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What would it take to spark an employment recovery for law school graduates?

In simple economic terms, there are just two factors at play: the demand for new lawyers and the supply of graduates. The U.S. economy is still lagging, and the legal sector hasn’t improved either, so it’s understandable if law grads aren’t finding more and better jobs amid slack demand.

That leaves the supply side. If the number of graduates falls, then those remaining should have an easier time finding jobs, leaving fewer graduates unemployed. And even if poor demand for new attorneys limits the positions available to graduates, those who don’t find work as lawyers should be able to find it elsewhere. Like musical chairs, the fewer people who play, the fewer are left standing when the music stops. This is the glass-half-full prediction for law school graduates.

Unfortunately for graduates, the employment results for the class of 2015, which the American Bar Association officially released in May, tell a different story.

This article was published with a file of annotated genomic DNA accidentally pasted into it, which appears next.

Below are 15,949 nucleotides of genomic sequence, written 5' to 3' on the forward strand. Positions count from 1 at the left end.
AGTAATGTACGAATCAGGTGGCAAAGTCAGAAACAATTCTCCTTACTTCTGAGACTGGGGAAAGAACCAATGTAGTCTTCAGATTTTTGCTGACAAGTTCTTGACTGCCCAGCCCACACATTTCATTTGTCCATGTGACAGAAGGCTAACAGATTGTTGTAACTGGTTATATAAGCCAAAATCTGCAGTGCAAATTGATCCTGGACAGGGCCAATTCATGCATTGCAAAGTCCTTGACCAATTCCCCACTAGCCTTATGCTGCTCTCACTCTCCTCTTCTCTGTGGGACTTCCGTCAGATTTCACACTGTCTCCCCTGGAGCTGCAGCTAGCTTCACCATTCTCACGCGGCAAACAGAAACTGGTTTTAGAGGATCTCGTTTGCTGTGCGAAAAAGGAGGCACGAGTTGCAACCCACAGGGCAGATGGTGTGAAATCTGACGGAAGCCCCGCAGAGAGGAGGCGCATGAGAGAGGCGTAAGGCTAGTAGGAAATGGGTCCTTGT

Excluding the three law schools in Puerto Rico, 3,772 fewer people graduated from ABA-accredited law schools in 2015, an 8.7 percent decline from 2014. Somewhat surprisingly, the number of graduates with jobs requiring a law degree fell by nearly 2,000, equivalent to more than half the difference in graduates between the two years. To some extent, this is due to lower bar exam passage rates. Another category that used to employ more graduates was law-school-funded jobs. Changes in the ABA’s definition of that category helped it fall by a third.

The number of graduates who were unemployed and not seeking work, looking for work or couldn’t be found dropped by nearly 500, which is about 13.1 percent of this year’s decline in graduates. Even so, 12.7 percent of graduates in both classes fall into these categories. Full-time, long-term jobs dominated the kinds of positions that vanished this year, in contrast to less consistent work.